Video from Desiring God
Today’s question is from an international listener. “Dear Pastor John, I’m Jerra from Philippines. I always wonder if minding people’s opinion about me is a good or bad thing? The more I think about it, the more confused I get. On one hand I want to be thought of well by outsiders (1 Timothy 3:7). At the same time, I do not want to be paralyzed if others think I am a fool for following Jesus Christ (1 Corinthians 1–3), even to the extent of being considered, like Paul, “the scum of the world” (1 Corinthians 4:13). So how do we think about our self-image in the eyes of the world?”
I think the answer is this: (1) We should not go out of our way to offend the world unnecessarily; (2) we should not be afraid of offending the world when necessary; and (3) we should put the emphasis on proactive good deeds that, in general, the world will find it hard to disapprove of. That is my general answer.
But far more important than my general answer are the specificities of the Bible. So let me do a quick, little Bible avalanche, first, concerning the importance of not giving offense to the world, but wanting rightly to be respected by the world; and then, second, texts concerning the importance of believing and saying and doing things that do, in fact, offend the world and we know they will offend the world — because the Bible says they will — not wanting their godless approval. Who needs the godless approval of the world?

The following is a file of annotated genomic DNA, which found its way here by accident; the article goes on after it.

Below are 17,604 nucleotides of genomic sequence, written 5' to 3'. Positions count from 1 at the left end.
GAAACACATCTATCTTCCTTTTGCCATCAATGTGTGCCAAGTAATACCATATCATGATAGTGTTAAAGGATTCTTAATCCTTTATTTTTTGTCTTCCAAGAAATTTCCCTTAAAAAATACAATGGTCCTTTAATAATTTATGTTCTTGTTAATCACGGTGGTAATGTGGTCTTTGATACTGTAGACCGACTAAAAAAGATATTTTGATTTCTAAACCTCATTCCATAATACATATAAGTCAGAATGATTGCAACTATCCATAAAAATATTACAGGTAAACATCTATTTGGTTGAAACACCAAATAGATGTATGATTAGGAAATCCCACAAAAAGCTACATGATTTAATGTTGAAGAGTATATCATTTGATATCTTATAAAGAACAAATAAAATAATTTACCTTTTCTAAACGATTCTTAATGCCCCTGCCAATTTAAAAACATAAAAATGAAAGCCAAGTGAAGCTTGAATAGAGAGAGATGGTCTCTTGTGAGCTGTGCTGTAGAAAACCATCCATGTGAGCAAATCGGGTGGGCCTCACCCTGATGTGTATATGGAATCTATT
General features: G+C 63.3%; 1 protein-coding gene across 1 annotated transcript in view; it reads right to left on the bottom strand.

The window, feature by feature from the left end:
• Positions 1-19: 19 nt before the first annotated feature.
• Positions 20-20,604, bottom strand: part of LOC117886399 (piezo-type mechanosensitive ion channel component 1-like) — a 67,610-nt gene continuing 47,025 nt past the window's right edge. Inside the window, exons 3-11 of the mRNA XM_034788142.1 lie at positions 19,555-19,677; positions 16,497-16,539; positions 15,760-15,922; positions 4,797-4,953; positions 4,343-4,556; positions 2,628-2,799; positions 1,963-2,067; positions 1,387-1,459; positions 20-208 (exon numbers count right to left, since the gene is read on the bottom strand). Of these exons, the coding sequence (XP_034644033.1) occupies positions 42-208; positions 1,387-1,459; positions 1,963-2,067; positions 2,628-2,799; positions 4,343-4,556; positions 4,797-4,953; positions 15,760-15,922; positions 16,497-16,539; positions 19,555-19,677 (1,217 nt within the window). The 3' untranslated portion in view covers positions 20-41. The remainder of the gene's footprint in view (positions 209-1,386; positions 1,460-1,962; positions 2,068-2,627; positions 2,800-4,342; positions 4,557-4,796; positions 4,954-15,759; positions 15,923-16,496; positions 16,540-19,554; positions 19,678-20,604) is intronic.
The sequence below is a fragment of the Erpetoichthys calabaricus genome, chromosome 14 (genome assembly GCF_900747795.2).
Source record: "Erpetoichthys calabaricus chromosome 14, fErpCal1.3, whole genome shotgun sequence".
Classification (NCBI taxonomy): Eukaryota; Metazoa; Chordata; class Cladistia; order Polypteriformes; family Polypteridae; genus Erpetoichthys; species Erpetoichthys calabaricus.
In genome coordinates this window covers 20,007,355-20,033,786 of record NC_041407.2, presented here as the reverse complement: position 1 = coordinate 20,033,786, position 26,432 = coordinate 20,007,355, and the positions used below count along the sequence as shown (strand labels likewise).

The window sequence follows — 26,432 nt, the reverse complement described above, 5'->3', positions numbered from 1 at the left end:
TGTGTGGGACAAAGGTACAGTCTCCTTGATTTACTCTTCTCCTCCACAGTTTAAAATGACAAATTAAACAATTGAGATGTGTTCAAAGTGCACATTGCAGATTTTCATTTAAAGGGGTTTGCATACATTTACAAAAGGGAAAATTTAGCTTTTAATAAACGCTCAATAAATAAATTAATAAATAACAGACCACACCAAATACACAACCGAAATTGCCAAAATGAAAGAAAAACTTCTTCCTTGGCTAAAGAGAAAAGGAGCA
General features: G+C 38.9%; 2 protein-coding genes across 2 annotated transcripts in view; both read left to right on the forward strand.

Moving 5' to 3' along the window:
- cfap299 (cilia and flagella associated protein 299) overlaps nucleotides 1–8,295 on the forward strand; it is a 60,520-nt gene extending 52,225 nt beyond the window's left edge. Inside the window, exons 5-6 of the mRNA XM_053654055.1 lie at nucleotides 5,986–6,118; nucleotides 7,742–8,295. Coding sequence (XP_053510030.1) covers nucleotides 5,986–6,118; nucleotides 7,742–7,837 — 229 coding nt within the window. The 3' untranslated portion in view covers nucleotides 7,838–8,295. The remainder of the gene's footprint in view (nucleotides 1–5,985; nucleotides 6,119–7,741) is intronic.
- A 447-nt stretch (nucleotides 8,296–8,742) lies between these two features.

So those two groups of texts are very much in tension. So here they are. And we need to hear them both.
Do Not Aim at Offense
Proverbs 22:1: “A good name is to be chosen rather than great riches, and favor is better than silver or gold.” We should want a good name in the community.
Matthew 5:16: “Let your light shine before others, so that they may see your good works and give glory to your Father who is in heaven.”
1 Corinthians 14:23: “If, therefore, the whole church comes together and all speak in tongues, and outsiders or unbelievers enter, will they not say that you are out of your minds?” Paul is quite concerned that they not think you are out of your mind. So that relates.